Cox encourages anyone starting off on their investment journey to take the time to get the know-how.
Otherwise, she says, you run the risk of being someone who continually takes tips, but doesn’t know how to interpret the information.
The sooner you start to get the knowledge you need, the quicker you can get to a point where you can be independent, Cox says.
It’s important to educate yourself about the economy, interest rates, exchange rates and government policy, and understand how these factors may affect a company’s performance, says the Australian Government’s MoneySmart website.
You should also learn the basics about how the stock market works, how to compare and choose companies, and how to manage your investments.
MyWealth Learn can help guide you, with information written especially for first-time investors. The ASX also has a share investing education section on its website.
How much do I need?
Cox says people are sometimes put off by getting together the lump sum they need to start investing.
She encourages people to set goals earlier and start saving towards making that initial investment.
There is no definitive answer to how much you need, although different brokers may have different minimum amounts. For example, to buy shares via the MyWealth trading platform, you need to buy a minimum $600 worth of shares at one time.
The ASX suggests you should “start your share investing with at least $2,000” as a rough rule of thumb, while Cox recommends aiming to invest a minimum of $2,500 into any one company.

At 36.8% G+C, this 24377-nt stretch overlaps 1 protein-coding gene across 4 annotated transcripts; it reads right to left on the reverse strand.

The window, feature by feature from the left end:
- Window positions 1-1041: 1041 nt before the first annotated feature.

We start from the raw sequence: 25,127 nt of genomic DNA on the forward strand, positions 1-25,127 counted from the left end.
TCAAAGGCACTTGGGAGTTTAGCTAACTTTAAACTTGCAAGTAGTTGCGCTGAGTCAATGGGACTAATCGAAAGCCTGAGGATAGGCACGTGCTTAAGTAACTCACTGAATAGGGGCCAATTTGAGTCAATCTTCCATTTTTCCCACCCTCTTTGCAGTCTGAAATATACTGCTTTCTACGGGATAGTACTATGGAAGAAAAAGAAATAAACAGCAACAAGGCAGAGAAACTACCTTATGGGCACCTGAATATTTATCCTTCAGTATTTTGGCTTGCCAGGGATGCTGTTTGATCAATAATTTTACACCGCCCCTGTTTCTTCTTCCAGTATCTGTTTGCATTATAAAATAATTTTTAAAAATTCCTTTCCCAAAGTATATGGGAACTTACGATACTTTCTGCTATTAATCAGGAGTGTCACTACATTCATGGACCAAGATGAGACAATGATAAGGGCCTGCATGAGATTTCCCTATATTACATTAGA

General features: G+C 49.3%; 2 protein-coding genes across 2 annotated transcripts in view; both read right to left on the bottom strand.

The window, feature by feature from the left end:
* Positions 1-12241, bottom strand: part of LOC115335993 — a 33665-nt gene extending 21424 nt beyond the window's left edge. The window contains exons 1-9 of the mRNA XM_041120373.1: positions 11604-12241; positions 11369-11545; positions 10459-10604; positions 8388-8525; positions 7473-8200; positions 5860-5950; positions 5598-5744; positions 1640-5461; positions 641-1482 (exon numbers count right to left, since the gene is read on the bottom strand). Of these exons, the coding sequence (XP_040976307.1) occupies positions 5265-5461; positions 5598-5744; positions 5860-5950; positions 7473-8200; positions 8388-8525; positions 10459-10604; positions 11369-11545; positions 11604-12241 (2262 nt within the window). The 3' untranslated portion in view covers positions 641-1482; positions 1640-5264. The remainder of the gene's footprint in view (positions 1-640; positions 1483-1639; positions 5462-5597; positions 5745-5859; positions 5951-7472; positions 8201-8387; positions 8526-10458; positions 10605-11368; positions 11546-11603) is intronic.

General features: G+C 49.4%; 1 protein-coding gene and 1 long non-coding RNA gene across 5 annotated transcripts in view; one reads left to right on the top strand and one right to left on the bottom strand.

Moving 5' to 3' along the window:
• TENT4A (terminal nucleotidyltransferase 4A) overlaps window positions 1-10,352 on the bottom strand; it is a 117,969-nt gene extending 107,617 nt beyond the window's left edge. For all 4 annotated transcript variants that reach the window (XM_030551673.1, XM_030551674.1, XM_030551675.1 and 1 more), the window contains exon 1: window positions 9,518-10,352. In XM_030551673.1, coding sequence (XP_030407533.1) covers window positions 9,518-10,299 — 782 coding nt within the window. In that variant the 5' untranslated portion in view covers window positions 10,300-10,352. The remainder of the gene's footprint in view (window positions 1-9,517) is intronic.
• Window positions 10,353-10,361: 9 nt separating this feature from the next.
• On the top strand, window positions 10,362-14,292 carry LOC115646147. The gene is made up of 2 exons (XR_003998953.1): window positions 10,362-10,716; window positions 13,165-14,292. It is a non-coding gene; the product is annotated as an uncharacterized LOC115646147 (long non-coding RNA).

Understanding the costs involved should help you decide how much you want to invest.
When you buy or sell shares, each individual transaction incurs a brokerage fee in addition to the price of the shares themselves.
This means the less you invest, the more the fees will be as a percentage of your total investment.
For example: If brokerage costs you $19.95 and you buy $600 of shares, brokerage will represent just over 3.3% of your investment.
If brokerage costs you $19.95 and you buy $5,000 of shares, brokerage will represent only 0.4% of your investment.
The point is, if you start with a small amount of money, the company you invest in may have to perform far above the average rate of return for you to make enough money to even cover your costs, let alone turn a profit, when you eventually sell your shares.
On the other hand, it is important to understand shares are considered the riskiest type of investment and the more money you invest, the more of your savings you are effectively opening up to that risk. You need to be comfortable with the possibility of losing your money.
How do I choose which shares to buy?
Researching and choosing companies to invest in can be enjoyable and there are lots of tips and recommendations to guide you through the process.
MoneySmart suggests starting with companies in an industry that you know something about, as this may make it easier for you to understand how a business is doing.
- Action: To research the different industries, try the MyWealth share sector dashboard. It’s free to use, and will give you an overview of how each industry has performed in recent years, as well as
highlighting the largest companies in each industry.
The fifty largest companies on the ASX are typically the least risky investment prospects for first-timers, says MoneySmart. This is because most of these are long-established businesses with a history of delivering steady shareholder returns. These are also known as ‘blue chip’ shares.\
- Action: To research blue chip companies, use the MyWealth blue chip dashboard. It lets you easily compare share prices, growth rates and broker recommendations on whether to buy or sell a particular company.